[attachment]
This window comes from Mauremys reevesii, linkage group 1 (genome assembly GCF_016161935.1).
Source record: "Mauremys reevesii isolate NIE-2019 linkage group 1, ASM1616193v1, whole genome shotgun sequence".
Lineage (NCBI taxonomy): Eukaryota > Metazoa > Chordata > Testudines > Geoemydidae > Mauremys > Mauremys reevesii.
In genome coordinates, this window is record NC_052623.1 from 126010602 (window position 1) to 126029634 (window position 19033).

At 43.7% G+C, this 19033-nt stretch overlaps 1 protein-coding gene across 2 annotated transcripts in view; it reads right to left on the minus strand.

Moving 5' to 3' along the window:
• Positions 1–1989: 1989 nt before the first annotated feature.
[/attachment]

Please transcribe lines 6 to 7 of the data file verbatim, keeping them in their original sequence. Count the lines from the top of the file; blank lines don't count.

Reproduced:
Moving 5' to 3' along the window:
• Positions 1–1989: 1989 nt before the first annotated feature.